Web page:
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News & Articles

Osborne Morris & Morgan > News and Articles > Personal Injury > What is a Personal Injury Trust Fund

What is a Personal Injury Trust Fund

Posted on 7 Jan 2020, in Personal Injury | Trusts

No-one likes to think about being left physically disabled due to an Wheelchair injuryinjury, or a serious illness, yet it can happen to anyone.

If this should happen to you, you would need to think about how to manage your finances for the remainder of your life. You may well receive money in the form of compensation, or from an insurance policy or a charity, but this can disappear very quickly if it is simply left in a bank account and affect any means-tested benefits.

The best way of protecting your finances in this situation is to set up a Personal Injury Trust Fund.

What is a Personal Injury Trust Fund?

A Trust Fund is a legally binding arrangement under which money and other assets can be held and managed by Trustees. The various types of Trusts are used for a wide variety of purposes, which is likely to determine which kind is used.

A Personal Injury Trust Fund is a very specific kind of Trust for money acquired as a direct result of a Personal Injury and which will be needed by the injured person for their long-term needs. There are three requirements for a Personal Injury Trust Fund:

  • All funds must derive from payments received as a consequence of a Personal Injury.
  • The Settlor (the person setting up the Trust) will normally be the injured party.
  • The Settlor will also normally be the sole beneficiary of the Trust.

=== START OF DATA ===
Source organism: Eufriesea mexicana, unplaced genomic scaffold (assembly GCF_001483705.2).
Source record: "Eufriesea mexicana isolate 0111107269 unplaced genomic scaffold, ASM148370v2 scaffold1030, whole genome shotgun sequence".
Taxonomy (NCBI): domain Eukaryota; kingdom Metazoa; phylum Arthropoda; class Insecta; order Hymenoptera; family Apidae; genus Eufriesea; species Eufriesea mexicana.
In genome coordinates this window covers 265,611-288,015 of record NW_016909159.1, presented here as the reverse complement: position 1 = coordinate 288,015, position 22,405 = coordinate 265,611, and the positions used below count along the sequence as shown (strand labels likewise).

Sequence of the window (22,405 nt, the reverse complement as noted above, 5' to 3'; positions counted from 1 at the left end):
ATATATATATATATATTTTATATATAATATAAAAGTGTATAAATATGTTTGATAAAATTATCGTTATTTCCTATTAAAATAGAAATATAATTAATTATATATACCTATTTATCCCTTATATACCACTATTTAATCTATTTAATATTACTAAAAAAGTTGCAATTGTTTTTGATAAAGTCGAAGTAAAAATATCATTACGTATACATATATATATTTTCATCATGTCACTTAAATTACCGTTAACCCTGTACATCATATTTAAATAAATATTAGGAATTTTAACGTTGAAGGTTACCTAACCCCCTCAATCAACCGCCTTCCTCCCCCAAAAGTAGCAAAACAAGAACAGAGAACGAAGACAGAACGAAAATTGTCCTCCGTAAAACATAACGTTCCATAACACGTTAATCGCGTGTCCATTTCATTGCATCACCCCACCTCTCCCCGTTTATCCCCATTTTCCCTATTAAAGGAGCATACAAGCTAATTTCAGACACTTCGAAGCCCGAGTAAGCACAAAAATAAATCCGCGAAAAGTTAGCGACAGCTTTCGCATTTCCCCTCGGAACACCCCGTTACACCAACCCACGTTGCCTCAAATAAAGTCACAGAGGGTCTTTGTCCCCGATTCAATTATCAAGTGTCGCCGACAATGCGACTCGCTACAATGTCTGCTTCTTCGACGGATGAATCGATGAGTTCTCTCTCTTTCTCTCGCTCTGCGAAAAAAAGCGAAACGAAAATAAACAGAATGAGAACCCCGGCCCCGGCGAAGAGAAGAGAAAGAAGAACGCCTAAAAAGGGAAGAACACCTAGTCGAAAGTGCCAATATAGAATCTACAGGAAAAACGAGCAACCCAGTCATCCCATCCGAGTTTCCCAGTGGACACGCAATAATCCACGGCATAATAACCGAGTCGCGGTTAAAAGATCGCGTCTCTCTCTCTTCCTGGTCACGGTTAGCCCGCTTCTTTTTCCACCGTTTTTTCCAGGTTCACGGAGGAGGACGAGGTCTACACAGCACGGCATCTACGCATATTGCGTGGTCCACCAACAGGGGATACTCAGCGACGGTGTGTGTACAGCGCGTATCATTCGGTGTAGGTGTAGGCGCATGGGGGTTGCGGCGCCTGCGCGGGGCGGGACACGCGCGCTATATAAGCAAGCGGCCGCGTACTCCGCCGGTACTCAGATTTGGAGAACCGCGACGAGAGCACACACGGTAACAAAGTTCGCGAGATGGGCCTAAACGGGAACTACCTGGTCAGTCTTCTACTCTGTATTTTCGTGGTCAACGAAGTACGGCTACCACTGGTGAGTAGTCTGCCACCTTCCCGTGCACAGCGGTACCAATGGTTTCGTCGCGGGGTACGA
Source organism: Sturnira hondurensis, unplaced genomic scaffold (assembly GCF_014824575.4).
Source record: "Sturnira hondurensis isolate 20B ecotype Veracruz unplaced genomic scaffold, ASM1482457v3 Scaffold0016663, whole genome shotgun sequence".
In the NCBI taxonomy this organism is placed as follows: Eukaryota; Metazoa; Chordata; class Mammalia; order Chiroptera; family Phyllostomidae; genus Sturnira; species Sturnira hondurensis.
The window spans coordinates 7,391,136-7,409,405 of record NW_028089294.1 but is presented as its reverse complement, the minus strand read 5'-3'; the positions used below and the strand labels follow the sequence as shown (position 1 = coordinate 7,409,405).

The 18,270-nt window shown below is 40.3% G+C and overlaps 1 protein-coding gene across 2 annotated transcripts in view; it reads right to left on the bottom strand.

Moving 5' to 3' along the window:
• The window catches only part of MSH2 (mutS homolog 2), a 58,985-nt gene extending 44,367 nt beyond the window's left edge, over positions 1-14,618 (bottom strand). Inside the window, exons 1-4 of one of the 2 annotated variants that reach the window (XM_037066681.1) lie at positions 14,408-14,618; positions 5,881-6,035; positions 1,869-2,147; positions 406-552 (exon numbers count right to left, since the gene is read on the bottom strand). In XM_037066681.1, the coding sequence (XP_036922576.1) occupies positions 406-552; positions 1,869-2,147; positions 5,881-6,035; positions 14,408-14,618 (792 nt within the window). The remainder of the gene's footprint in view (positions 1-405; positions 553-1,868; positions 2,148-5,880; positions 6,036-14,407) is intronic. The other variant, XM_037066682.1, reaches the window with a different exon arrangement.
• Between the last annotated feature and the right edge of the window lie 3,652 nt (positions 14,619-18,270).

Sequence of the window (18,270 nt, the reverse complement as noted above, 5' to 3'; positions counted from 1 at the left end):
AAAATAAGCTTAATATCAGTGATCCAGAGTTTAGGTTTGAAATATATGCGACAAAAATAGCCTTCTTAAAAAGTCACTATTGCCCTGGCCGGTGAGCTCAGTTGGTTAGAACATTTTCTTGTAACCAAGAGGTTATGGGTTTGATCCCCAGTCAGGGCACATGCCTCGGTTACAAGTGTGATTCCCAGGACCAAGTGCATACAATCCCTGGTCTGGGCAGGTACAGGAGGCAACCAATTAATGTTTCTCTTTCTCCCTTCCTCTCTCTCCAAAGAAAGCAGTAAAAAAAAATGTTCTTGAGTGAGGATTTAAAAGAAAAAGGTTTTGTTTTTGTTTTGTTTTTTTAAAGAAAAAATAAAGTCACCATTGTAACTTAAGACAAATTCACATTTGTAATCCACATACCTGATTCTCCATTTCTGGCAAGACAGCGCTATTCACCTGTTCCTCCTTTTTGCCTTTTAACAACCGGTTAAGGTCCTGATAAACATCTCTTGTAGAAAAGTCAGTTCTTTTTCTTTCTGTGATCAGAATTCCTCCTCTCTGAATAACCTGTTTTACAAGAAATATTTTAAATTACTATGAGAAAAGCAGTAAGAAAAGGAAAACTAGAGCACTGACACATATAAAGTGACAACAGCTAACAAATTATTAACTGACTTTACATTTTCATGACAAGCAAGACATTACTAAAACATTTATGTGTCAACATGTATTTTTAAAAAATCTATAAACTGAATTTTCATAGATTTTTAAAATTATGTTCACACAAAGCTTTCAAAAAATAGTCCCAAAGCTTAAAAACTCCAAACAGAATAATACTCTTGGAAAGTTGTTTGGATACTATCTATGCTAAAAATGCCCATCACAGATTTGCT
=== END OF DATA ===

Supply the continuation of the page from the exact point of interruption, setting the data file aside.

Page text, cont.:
What type of Trust Fund is suitable?

Various forms of Trust Funds are available, but three general types are most suitable for a Personal Injury Trust Fund. The choice should depend on your particular situation and needs.

  • A Bare Trust is the simplest type. Here, the Trust is managed by the Trustees according to the terms of the Trust, and on the injured person’s death the Trust will be wound up and the funds will form a part of their estate.
  • A Life Interest Trust is similar, but here the Trust deed specifies that the Trust will pass to a new beneficiary (or beneficiaries) after the injured person’s death.
  • A Discretionary Trust is managed by the Trustees, and funds are paid out at their own discretion. It may continue or be wound up after the injured person’s death.

Each of these may be the most suitable in a specific case, and this should be discussed with your solicitor before making a decision.

Where will the funds come from?

You may derive funds for a Personal Injury Trust from various sources, but you can only use funds directly connected to the injury. This is different from other types of Trust Fund, which can be assembled from any legally held source.

Although the list is not exhaustive, this will typically include money from:

  • Compensation awarded by the courts.
  • Compensation agreed in out-of-court settlements.
  • Payments under an accident insurance policy.
  • Payments from the Criminal Injury Compensation scheme.
  • Payments under Industrial Injuries schemes.
  • Payments from charitable collections or public donations following your injury.

Why might you need a Personal Injury Trust?

If you have been seriously injured, it is possible that you will be unable to work in the foreseeable future, and perhaps for the rest of your life. This would not only make it difficult for you to support yourself, but you may also have family members who rely on your financial support.